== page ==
I am in love with Noma Bar’s work and I have showcased some of his illustrations before on the blog here. He is using very cleverly the negative space and symbols to bring forward the intended message. Once again he did it with a current topic of discussion, the Brexit, through a cover for the British daily newspaper “The Guardian”.
Cover by Noma Bar for “The Guardian” publication
This seems to express the disappointment for Great Britain leaving the European Union. First you see that the eye is shaped as a tear falling on what it seems to be the cheek of the British people, created out of the negative space of the EU flag. Then there are the curves of the face drawn in such way as to give the impression of an open mouth in a shout, which can be a symbol of the voices that voted to remain in the EU or the desolation felt after the results. With minimum elements, he manages to create a very powerful effect, don’t you think?
Born in Israel, Noma Bar is an artist, illustrator and graphic designer that studied graphic design and typography at the Jerusalem Academy of Art & Design. He moved to London in 2001 and he has exhibited worldwide, winning various design awards.
His graphics are very flat and constructed from geometric shapes with bold colours, conveying powerful messages through exquisite simplicity or as he states:
“maximum communication with minimum elements”
Cleverly using the negative space, his work is always thought provoking. You need to look at his graphics more than once because each of them is telling a story usually by hiding an image into another image. He talked about this in December last year at The Culture Show – France 24.
“I’m trying to create a story, I’m taking the viewer from one point and he evolves with my work and people see things, they change their mind, they go back, they discover more, there is a mini-journey, a mini-script.”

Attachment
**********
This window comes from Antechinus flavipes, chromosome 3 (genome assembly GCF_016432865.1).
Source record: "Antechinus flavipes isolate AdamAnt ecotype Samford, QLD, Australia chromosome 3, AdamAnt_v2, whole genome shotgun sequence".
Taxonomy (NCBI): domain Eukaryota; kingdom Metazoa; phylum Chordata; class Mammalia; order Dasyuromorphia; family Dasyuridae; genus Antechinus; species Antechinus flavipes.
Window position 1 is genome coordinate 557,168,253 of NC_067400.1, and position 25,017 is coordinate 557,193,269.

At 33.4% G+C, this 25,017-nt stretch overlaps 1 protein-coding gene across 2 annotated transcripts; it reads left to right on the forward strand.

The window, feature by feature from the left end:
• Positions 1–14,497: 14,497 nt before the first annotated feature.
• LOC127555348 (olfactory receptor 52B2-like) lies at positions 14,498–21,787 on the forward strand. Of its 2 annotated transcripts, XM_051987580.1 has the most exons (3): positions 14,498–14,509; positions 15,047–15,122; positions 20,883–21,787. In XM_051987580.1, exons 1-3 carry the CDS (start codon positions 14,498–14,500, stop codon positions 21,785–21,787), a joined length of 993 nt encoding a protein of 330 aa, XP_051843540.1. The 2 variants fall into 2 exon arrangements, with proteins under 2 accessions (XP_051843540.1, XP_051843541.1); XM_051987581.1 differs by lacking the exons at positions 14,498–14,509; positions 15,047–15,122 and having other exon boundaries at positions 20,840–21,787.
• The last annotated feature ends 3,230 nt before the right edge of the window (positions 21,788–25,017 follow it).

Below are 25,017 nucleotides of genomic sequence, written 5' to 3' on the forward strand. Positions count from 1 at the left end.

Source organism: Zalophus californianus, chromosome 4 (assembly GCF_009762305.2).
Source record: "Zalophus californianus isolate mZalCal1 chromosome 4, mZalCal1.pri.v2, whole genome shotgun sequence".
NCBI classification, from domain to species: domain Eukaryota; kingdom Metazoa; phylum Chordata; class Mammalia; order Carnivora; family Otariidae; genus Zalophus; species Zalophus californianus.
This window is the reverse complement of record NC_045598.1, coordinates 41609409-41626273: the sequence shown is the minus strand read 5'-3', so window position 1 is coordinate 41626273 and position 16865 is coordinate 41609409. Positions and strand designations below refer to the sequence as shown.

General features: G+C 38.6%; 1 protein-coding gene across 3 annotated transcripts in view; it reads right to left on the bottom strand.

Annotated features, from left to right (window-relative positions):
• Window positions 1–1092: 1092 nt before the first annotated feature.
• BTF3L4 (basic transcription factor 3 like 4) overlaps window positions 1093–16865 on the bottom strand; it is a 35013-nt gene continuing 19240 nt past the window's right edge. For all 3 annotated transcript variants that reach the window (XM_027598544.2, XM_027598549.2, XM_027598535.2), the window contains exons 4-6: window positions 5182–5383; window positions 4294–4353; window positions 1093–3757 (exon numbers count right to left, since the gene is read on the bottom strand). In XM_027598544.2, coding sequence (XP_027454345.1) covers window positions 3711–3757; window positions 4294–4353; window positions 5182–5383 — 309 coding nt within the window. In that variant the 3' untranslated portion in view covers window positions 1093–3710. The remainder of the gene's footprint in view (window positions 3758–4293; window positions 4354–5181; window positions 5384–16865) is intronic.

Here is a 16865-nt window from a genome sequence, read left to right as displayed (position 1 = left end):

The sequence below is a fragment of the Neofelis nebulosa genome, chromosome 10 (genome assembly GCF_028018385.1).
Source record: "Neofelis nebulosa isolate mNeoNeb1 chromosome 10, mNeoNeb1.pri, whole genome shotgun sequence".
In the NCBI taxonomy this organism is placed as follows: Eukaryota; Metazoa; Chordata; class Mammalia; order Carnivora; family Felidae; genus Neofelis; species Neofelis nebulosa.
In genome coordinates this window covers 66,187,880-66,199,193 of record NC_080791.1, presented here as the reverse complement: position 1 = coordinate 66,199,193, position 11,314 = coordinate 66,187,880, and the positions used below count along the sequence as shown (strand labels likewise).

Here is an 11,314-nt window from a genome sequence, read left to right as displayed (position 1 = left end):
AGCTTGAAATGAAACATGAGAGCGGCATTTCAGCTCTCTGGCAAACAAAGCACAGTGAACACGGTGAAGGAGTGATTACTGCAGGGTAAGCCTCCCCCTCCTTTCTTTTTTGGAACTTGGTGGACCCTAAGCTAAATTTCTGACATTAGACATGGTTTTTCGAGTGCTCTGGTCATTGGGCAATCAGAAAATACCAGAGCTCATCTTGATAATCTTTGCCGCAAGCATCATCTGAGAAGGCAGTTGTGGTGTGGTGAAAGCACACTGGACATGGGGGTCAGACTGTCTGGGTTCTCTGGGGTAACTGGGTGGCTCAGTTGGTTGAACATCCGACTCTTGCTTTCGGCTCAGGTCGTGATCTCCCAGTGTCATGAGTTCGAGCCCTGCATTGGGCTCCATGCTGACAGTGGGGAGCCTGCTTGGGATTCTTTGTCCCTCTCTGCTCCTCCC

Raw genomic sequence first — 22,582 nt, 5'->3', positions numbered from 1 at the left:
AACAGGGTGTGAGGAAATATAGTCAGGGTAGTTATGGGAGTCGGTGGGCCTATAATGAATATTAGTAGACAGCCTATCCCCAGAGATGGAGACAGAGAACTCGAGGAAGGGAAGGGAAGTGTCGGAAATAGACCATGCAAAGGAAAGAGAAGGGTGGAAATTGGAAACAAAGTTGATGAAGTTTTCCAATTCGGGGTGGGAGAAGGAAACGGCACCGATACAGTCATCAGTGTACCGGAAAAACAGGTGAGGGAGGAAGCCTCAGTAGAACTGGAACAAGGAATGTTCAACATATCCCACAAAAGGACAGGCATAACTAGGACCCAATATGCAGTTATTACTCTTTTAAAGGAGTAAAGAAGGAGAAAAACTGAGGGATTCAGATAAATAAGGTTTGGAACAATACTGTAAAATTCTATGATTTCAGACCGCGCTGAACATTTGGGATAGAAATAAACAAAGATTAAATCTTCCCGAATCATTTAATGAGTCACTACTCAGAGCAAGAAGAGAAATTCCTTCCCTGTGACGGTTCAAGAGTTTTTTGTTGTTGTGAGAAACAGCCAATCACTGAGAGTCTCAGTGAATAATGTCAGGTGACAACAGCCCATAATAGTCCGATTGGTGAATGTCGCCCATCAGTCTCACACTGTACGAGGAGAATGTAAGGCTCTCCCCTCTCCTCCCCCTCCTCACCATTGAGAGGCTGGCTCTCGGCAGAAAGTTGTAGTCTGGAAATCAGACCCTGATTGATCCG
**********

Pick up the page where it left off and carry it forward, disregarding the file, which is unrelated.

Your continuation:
Therefore, his work is all about exploration and discovery, enticing to looking closer and searching for clues and meaning.
“I’m trying to find the spark, when something is there and it’s not there”
Very impressive is his project entitled Cut the conflict for which he engaged the social community to contribute with materials from countries living in conflict. These have been gathered by the artist and brought together in works that embody both war and peace, finding with this concept a way to make them live together peacefully.
One other project I am absolutely in love with is Chineasy by ShaoLan where he contributed as illustrator. This is a project meant to teach Chinese characters in a fun and easy way through simple illustrations that Noma Bar created with his brilliant clarity.
He is also the author of two books: Guess Who? The Many Faces of Noma Bar and Negative Space, the first one presenting witty caricatures of celebrities, political figures and cultural personalities and the other the dualism between negative and positive space, a dominant in the artist’s work.
See more of Noma Bar’s work on his Facebook page where he regularly uploads new graphics to feed your mind and soul. And let me know what you think about it, aren’t you wondering how does he do it?! 🙂